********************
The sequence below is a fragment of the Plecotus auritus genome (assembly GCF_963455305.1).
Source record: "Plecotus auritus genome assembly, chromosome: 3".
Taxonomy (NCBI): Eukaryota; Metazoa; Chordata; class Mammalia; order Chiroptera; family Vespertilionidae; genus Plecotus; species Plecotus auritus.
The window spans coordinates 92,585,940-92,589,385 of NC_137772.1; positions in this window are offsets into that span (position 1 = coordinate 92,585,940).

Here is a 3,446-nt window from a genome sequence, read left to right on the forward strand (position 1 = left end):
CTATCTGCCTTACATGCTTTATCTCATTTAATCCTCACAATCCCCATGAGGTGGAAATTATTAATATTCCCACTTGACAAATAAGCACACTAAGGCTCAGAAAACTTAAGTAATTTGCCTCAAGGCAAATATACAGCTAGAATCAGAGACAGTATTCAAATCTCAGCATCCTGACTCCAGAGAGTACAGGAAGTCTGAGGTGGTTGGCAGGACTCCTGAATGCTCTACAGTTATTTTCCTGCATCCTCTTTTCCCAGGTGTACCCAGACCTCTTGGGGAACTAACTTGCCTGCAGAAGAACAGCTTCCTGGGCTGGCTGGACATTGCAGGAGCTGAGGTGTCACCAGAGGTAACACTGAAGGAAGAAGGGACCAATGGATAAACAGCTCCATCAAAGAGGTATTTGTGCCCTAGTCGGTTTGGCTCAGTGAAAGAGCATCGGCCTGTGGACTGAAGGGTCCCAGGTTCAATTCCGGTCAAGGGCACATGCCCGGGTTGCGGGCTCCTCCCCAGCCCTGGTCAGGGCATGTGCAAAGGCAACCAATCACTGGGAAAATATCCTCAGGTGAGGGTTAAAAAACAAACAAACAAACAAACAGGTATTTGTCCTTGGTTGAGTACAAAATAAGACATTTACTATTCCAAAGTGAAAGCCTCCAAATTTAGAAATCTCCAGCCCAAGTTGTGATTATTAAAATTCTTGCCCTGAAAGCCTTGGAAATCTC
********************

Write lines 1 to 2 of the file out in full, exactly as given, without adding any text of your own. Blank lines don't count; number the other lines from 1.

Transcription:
The sequence below is a fragment of the Plecotus auritus genome (assembly GCF_963455305.1).
Source record: "Plecotus auritus genome assembly, chromosome: 3".